For many people in Ireland their wedding day is the most significant day of their lives, with months of planning and excitement leading up to it. For many of the Badjao people this is not the case, in traditional Badjao families women are only told that they are getting married a few days prior to their wedding. Often they only find out who they are marrying at the ceremony in front of all their family and friends. Arranged marriages (Buya) are organized by the parents of the couple and the elders of the Badjao community. Typically the man will go to his parents and tell them who he would like to marry, the parents will then discuss with the proposed women’s parents and the elders in the community whether they think the couple will be compatible together. This will be negotiated with a dowry which is offered as a token to the brides family from the grooms. The amount varies from family to family, if the woman is educated the dowry will increase in price as she is seen as a more desirable asset to the groom, a basic dowry is 10,000 peso (€180) and can exceed up to 50,000 peso (€900). The dowry can come in many forms such as rice,kitchen utensils, fishing nets and cash which is presented to the family prior to the wedding, the date of the wedding is also announced during this ceremony. The wedding ceremony is usually a few days after.
There is a stark contrast to the lead up of a Badjao wedding compared to an Irish wedding as the bride has little to no involvement in the ceremony planning, choosing her wedding dress or choice of husband. In the week prior to the wedding the bride must remain inside and cannot have any contact with the outside world. The wedding celebrations last three nights and two days consisting of tribal dancing and singing. The elders of the community organise the ceremony and guests at the wedding must only dance with their own families. The bride and groom must show no emotions throughout the ceremony until the last dance as a smile can suggest premarital sexual activities which is highly disapproved of. From my time with the Badjao I have heard many stories of women running away from the community with their desired husband to avoid an arranged marriage. From time to time women have been known to run away if they become pregnant before marriage as this is highly frowned apron, often returning to the community at a later stage to ask for forgiveness which is not always granted.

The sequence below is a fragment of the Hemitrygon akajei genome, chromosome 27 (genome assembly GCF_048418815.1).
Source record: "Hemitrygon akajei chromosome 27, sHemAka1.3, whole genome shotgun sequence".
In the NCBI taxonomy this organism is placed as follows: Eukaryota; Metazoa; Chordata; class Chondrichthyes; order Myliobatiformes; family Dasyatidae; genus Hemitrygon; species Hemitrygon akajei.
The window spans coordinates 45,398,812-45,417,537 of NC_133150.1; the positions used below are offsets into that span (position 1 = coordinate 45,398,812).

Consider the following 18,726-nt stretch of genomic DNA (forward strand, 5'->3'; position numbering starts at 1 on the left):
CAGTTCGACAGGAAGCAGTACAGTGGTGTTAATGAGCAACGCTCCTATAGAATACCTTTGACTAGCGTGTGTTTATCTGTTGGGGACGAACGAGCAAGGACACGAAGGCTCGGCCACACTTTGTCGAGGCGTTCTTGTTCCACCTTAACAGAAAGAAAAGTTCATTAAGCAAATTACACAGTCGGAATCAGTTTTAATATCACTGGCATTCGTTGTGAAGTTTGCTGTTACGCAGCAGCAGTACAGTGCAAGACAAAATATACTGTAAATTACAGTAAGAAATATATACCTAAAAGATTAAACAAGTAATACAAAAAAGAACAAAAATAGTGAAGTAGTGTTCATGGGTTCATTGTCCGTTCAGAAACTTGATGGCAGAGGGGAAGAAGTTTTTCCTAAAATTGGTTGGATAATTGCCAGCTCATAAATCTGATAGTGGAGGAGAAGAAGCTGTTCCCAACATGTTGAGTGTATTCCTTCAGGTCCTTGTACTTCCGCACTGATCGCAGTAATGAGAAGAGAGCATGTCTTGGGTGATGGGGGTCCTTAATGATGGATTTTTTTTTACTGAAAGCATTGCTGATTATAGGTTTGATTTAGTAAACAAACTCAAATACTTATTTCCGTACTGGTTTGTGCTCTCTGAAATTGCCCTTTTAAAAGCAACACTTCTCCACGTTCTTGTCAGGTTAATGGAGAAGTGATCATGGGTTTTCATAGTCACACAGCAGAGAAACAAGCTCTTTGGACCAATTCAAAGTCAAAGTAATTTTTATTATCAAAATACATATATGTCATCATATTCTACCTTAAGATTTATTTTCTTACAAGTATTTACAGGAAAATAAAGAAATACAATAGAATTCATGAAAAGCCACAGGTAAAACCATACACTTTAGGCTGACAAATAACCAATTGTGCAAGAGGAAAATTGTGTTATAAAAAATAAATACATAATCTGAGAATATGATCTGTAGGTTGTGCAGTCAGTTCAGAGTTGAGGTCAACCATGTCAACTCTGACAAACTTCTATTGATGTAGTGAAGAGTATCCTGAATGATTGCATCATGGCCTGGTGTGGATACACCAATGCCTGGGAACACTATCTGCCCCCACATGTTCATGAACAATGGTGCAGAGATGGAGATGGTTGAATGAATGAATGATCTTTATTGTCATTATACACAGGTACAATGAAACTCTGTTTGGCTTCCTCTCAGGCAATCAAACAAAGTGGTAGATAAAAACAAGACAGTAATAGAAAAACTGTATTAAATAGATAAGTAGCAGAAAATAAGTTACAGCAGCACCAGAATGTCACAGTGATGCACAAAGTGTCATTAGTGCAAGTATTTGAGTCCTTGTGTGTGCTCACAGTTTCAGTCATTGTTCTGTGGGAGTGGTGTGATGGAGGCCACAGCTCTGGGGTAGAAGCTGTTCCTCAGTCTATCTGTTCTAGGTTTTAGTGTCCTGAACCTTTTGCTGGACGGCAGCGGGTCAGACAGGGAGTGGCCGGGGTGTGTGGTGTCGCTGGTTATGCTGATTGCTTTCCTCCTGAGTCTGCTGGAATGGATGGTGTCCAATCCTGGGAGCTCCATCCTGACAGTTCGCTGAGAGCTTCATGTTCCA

Many women live in fear of being married off as it has a major effect on their education and childhood. Women are deemed ready for marriage when they start menstruating, once a women is married she is expected to forfeit her education and to start a family with her husband. Due to the influence of Nano Nagle school and the importance that it puts on education, the Badjao are encouraged to wait until they are over eighteen to get married and have children. Contraception isn’t utilized by traditional Badjao people as it goes against their beliefs. Women have very little rights as the male decides when and how many children the couple will have.